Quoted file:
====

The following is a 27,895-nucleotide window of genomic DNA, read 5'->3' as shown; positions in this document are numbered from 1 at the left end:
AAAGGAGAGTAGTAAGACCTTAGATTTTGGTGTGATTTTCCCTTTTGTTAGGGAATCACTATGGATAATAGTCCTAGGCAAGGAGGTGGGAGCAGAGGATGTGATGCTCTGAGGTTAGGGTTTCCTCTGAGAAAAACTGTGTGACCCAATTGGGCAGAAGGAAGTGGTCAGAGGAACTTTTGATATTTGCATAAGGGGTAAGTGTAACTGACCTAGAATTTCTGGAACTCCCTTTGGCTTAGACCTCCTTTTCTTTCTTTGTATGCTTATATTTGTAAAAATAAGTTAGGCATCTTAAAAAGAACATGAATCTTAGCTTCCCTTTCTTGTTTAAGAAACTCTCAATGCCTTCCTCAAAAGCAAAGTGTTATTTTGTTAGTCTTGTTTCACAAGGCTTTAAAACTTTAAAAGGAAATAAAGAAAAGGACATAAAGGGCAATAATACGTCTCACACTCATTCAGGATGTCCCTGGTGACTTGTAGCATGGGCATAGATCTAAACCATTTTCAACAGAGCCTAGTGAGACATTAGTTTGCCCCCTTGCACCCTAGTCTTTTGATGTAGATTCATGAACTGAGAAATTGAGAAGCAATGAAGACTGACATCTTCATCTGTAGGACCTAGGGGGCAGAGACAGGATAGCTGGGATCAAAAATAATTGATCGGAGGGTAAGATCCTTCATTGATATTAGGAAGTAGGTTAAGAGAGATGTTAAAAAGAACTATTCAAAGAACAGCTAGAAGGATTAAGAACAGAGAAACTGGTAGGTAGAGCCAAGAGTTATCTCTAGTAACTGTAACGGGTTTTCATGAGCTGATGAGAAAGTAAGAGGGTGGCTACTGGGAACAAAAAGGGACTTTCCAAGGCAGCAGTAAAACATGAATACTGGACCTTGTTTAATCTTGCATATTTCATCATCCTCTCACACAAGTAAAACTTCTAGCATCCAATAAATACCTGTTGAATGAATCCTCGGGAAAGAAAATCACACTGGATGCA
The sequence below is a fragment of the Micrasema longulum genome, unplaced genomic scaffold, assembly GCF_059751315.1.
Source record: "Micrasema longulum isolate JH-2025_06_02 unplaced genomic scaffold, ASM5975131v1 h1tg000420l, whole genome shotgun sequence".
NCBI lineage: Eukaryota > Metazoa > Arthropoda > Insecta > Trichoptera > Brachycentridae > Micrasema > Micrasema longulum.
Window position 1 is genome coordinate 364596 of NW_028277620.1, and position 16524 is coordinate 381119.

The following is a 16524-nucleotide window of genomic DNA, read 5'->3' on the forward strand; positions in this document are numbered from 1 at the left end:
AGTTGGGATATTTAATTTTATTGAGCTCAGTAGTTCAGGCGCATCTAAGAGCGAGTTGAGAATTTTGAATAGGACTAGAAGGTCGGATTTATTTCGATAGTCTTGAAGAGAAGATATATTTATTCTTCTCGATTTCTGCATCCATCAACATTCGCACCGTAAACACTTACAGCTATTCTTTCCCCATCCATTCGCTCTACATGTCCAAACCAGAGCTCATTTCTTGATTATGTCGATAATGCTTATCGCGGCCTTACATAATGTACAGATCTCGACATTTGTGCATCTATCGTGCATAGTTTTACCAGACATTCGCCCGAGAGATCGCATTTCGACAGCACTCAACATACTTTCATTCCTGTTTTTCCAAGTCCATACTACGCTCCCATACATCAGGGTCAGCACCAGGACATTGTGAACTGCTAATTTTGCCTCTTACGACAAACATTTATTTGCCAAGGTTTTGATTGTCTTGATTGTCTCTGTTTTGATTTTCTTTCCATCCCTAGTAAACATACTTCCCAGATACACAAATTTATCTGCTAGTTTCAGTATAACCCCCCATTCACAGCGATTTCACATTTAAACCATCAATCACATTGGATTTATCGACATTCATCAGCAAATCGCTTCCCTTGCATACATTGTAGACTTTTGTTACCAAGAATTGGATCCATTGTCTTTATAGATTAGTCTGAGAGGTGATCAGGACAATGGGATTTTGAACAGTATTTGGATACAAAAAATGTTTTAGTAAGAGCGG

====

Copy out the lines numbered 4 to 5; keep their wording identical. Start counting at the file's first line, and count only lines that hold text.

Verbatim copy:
Source record: "Micrasema longulum isolate JH-2025_06_02 unplaced genomic scaffold, ASM5975131v1 h1tg000420l, whole genome shotgun sequence".
NCBI lineage: Eukaryota > Metazoa > Arthropoda > Insecta > Trichoptera > Brachycentridae > Micrasema > Micrasema longulum.